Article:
For quite some time, “Tomb Raider” hasn’t been relevant.
One of the most famous game franchises of the past 15 years, the “Tomb Raider” series has turned into little more than a long string of disappointing releases.
“Lara Croft and the Guardian of Light,” however, is the first game in the franchise since “Tomb Raider II” that I would consider a solid overall game. Released Aug. 18 on Xbox Live, “Lara Croft” closes out the Xbox’s Summer of Arcade. The game will be released on the PlayStation Network on Sept. 28.
Croft, a female, British version of Indiana Jones, takes her adventures to Central America to search for a magical artifact before some bad guys can locate it. It’s a pretty typical “Tomb Raider” plot.
Never miss a local story.
What makes this game noteworthy, however, is that the developers went away from the conventional look of the series.
“Lara Croft,” developed by Crystal Dynamics and published by Square Enix, gives the series a different look with a top-down, third-person viewpoint similar to the ones used in classic Nintendo games like “Metal Gear” and the recent “Marvel Ulitmate Alliance” series.
It gives the game a fresh perspective, although it probably takes a little bit of a graphical hit from not showing the game from a first-person or traditional third-person vantage point.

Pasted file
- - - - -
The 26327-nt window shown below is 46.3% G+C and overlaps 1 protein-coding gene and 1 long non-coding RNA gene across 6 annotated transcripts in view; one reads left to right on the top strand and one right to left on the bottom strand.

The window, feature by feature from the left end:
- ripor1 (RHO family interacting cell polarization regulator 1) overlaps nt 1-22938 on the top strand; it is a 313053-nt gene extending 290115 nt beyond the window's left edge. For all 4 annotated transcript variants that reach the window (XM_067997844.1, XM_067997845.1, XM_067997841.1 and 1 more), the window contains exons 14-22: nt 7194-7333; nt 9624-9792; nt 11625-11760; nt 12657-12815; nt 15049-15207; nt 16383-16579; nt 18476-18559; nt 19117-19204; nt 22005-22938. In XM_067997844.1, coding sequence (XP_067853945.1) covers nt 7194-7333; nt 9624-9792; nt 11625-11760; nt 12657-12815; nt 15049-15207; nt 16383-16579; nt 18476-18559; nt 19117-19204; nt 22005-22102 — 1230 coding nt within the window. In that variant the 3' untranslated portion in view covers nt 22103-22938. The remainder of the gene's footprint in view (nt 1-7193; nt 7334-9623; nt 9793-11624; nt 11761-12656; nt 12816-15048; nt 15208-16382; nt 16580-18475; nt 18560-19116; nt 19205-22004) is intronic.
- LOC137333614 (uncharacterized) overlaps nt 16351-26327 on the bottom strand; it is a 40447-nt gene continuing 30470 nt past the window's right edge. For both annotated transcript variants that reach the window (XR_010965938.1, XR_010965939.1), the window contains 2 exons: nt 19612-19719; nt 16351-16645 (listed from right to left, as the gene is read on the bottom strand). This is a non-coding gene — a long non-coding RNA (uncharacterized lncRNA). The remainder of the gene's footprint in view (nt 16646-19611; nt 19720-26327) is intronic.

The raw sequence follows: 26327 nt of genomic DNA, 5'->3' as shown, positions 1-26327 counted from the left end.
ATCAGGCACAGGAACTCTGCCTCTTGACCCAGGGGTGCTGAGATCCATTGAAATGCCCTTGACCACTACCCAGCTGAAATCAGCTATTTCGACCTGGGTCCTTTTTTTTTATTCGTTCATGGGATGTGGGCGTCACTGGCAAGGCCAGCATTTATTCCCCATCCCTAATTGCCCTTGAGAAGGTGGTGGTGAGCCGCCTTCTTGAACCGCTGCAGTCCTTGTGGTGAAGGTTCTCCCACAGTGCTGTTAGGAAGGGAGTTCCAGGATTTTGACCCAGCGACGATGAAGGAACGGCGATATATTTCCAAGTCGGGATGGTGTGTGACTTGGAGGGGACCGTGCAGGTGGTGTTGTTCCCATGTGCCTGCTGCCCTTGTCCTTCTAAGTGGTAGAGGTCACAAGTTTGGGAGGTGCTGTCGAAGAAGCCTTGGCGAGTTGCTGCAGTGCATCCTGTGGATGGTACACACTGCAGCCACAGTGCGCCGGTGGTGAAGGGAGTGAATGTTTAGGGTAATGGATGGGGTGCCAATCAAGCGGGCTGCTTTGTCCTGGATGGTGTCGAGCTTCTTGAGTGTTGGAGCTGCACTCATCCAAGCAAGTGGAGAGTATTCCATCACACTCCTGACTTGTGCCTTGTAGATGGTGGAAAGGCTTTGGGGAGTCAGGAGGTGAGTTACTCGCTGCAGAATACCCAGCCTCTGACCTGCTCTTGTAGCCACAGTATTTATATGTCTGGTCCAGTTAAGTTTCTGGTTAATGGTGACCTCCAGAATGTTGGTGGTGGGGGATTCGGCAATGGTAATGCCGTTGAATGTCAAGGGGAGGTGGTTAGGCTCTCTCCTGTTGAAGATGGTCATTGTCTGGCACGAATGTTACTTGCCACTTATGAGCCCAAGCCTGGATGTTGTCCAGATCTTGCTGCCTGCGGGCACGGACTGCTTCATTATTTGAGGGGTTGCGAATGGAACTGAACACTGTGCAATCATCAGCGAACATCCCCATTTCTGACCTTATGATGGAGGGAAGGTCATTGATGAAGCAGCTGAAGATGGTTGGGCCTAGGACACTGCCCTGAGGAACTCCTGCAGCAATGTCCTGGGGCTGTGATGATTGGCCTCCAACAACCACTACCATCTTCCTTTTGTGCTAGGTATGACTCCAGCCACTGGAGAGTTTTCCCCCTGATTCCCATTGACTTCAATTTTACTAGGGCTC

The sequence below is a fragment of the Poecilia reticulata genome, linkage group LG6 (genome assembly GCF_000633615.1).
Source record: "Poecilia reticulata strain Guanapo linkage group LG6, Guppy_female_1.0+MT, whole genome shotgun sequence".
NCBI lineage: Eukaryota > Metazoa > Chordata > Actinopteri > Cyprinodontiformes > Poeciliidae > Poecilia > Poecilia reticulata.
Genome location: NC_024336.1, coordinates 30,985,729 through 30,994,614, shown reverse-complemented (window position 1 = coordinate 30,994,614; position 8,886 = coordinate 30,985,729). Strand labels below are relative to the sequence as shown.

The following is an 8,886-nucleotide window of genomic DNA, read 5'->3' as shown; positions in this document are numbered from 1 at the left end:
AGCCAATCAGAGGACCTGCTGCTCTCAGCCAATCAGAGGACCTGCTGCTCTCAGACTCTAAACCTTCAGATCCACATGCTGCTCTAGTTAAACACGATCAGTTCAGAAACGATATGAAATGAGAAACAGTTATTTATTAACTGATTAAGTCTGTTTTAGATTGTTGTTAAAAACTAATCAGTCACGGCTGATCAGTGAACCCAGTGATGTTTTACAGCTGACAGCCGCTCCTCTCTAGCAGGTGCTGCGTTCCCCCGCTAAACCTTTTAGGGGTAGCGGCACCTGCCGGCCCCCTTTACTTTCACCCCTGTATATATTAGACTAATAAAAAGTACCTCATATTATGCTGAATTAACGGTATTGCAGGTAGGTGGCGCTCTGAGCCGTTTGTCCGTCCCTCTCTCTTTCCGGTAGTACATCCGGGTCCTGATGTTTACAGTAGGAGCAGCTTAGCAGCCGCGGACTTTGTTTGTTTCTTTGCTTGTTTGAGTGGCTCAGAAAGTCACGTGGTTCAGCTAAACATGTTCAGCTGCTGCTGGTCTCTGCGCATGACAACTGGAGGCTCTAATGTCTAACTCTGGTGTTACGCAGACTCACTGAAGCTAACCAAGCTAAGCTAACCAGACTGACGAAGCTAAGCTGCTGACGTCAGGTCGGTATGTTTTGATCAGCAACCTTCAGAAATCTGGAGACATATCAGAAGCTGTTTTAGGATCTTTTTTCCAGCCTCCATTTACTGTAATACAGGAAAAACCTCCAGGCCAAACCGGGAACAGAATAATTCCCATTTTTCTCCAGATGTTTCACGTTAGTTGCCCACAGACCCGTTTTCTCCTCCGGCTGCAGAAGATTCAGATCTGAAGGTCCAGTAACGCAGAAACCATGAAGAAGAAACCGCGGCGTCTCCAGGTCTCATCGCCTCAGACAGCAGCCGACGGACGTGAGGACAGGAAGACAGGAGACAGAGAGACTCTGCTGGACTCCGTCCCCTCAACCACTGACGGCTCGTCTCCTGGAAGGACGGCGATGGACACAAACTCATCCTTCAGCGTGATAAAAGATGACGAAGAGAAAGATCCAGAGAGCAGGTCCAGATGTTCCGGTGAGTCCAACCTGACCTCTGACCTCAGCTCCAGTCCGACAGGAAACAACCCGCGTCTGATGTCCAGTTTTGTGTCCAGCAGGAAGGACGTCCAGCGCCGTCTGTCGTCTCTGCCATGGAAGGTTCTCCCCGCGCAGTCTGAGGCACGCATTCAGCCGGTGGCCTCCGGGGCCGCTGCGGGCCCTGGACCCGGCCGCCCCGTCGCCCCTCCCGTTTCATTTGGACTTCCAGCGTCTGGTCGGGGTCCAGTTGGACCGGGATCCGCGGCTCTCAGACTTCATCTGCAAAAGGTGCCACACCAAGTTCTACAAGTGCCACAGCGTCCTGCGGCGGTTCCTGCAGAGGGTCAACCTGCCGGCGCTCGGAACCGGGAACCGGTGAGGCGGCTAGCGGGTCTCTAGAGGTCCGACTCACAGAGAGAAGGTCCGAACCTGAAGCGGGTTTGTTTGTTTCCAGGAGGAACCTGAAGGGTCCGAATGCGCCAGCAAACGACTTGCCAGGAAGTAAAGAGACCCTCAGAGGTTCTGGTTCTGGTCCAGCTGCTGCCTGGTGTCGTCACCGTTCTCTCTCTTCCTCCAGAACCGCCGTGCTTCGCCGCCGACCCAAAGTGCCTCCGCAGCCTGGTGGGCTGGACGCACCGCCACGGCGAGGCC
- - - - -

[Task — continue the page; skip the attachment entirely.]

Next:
The view presents some troubles. Sometimes it’s hard to see what Croft is targeting with a weapon, and certain locations aren’t completely visible from the overhead view. But overall, the change is refreshing, and I think it will work out well with the added multiplayer. Rather than a split screen or being hindered by a partner who doesn’t like to stay with the group, the overhead viewpoint for “Lara Croft” is perfect for multiplayer.
Some games in the past 12 years since “Tomb Raider II” have had high points, but none were complete. “Lara Croft” isn’t complete either, but it’s much further along than many of the other games. It’s fun, which is something other games in the series can’t claim, and it’s a smarter buy as a downloadable game than a full-fledged game.
It’s probably an oversimplification to say a downloadable game can rejuvenate a franchise, but “Lara Croft” can at least put the series back on the right track.